Make those rookie mistakes!
There are two kinds of mistakes. On the one hand is the mistake of defensive failure. This is where you say you’ll do something but never do. You say you’ll find a coaching client, but never reach out to anyone. You say you’ll go blog about small business coach training, but just never get around to writing it.
This is failure, for sure, but it gets you no insight. You’re just trapped on the hamster wheel of mindset based paralysis. Honestly, this is where most people are stuck and I want you to be freed from it as quickly as possible and move into productive failure!
The second kind of failure is productive failure, which is where you do something you’ve never done before and you suck at it. That is the expected outcome of anytime anyone does something new. But the good news is that you get better pretty darn quickly. It will take some time, but it’s truly the only way to get from the place of “I don’t even know what that takes” to “I can do that and i”m getting better every day.”
I was stuck in that first type of failure for a long time about launching products- I wanted to offer a program that let me work with more people at once, like a group coaching program. Even though I badly wanted this I never, ever offered one! I just thought about it and worried about it, and talked about it with my mastermind. I was on a merry-go-round of defensive failure.
Then I pushed myself out the door and declared that I would offer a group coaching program.
- The first one didn’t sell a single seat. I cried, got over it, and tried again.
- The second one sold one seat. After the humiliation of the first, that was a victory of epic proportions. I still cancelled the program but celebrated like it was 1999.
- The third time (charmed!) it sold 3 seats which was enough to run.
I had a first, modest success, but it came after two rounds of painful failure. The success of the third success came from the trial-by-fire learning I got from the first two! You don’t get insight without pain, but you can get it without suffering if you accept that this is the way of things.
Only to the extent that we expose ourselves over and over to annihilation can that which is indestructible in us be found. – Pema Chödrön
You don’t know what to do in 6 months because you are right here, now.
Right now, you should not be in charge of what you in 6 months will be doing. So don’t make long-term plans, just get started this week- or at most with a 90-day plan.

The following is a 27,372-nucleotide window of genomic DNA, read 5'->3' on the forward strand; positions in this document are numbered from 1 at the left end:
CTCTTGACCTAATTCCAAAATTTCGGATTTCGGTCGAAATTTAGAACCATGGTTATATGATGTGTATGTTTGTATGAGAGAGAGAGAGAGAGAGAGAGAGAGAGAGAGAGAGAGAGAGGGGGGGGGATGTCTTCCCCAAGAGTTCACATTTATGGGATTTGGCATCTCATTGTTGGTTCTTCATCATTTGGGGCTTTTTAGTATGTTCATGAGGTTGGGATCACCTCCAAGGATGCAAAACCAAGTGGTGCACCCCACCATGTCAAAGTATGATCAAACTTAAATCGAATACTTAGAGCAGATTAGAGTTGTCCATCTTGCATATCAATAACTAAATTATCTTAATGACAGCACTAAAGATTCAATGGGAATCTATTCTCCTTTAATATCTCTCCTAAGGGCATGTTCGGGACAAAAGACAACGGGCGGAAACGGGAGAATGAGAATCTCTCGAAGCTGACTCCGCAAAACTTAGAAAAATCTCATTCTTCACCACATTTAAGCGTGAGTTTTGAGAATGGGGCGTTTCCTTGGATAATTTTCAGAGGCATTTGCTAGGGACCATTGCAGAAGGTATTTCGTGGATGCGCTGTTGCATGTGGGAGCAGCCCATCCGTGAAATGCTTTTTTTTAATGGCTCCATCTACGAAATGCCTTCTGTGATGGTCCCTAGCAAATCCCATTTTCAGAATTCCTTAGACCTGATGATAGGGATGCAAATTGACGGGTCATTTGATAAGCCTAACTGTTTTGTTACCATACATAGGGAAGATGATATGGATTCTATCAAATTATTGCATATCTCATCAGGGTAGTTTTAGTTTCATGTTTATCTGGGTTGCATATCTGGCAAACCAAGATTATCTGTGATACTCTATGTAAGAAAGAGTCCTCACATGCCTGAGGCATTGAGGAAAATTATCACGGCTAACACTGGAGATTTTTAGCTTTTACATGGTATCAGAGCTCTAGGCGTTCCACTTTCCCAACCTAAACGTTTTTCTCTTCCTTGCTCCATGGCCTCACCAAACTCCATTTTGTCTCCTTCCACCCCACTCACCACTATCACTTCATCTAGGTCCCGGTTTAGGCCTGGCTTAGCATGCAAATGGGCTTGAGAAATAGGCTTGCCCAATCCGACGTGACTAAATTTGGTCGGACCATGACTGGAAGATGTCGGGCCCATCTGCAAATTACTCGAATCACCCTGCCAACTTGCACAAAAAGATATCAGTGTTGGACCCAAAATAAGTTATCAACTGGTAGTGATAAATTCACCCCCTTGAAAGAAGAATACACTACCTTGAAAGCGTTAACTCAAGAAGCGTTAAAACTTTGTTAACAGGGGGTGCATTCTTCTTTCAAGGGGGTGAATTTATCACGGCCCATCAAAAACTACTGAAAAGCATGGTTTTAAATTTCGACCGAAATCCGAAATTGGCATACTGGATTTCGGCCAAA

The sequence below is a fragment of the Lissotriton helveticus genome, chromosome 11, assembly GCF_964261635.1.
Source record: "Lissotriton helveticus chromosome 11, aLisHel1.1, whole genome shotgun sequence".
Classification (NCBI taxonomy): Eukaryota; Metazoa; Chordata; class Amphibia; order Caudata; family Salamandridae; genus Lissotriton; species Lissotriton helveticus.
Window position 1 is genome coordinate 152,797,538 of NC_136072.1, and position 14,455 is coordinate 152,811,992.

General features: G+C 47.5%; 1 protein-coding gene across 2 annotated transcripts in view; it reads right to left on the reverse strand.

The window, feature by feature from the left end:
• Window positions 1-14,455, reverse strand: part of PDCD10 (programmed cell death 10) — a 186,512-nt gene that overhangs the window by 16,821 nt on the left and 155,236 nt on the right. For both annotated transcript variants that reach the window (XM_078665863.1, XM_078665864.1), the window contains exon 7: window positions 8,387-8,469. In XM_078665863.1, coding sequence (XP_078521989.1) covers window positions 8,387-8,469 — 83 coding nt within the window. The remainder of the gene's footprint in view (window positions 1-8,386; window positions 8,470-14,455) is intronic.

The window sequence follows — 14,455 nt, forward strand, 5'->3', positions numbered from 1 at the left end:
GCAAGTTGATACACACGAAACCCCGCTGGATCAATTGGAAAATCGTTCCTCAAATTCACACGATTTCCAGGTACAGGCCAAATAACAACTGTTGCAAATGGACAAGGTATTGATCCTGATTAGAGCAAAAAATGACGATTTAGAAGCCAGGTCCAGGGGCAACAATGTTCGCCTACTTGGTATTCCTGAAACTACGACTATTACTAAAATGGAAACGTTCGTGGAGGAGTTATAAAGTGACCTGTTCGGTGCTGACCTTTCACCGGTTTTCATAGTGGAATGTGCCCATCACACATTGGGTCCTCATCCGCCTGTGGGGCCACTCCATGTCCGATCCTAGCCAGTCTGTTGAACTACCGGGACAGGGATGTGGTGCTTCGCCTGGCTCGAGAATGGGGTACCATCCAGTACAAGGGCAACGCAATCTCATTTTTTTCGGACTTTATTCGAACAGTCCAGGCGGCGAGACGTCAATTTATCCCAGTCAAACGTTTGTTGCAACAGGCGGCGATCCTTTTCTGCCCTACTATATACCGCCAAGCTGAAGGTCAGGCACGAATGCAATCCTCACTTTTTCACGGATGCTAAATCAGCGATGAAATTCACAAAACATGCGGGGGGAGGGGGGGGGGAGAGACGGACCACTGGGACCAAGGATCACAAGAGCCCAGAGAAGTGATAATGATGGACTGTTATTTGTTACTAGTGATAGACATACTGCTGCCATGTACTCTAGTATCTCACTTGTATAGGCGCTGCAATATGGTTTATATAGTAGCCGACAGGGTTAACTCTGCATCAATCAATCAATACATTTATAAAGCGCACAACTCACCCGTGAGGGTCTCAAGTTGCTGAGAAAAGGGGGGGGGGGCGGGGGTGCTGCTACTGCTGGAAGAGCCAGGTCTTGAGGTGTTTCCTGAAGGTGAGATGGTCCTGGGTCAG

All you can really see clearly is 3 months at a time. So instead of focusing on the big beacon idea (have a prosperous coaching business!), you need to focus on the first big accomplishment ( getting your first clients and have completed short-term coaching contracts with 1 client) Get ONE CLIENT and work through their contract for free. Set your benchmark to find that one client. Your next step is to think a little bit bigger. Move yourself towards your big beacon idea in baby steps. Your next step is to connect with 5 people who you think might be willing to be your guinea pig.
We’ve laid out the process of working through your 90-day goal in this month’s free download! This worksheet gives you a guide to plan your move you through from a teeny goal for this week up to your big beacon idea.
The most important goal is your goal for this week.
Keep moving through your goals one week at a time and you are guaranteed to find yourself somewhere amazing!
Starting a coaching business doesn’t have to be overwhelming. It’s not uncommon to make a big decision like this and then get stopped in your tracks by the fear of failure or what your inevitable success will mean for your life. Try and keep things in perspective and work through one week at a time until you reach your goals. Clarifying your vision goal plan will automatically happen as you take action and keep yourself open to possibilities, learn to accept failure will happen along the way and create next step plans for yourself.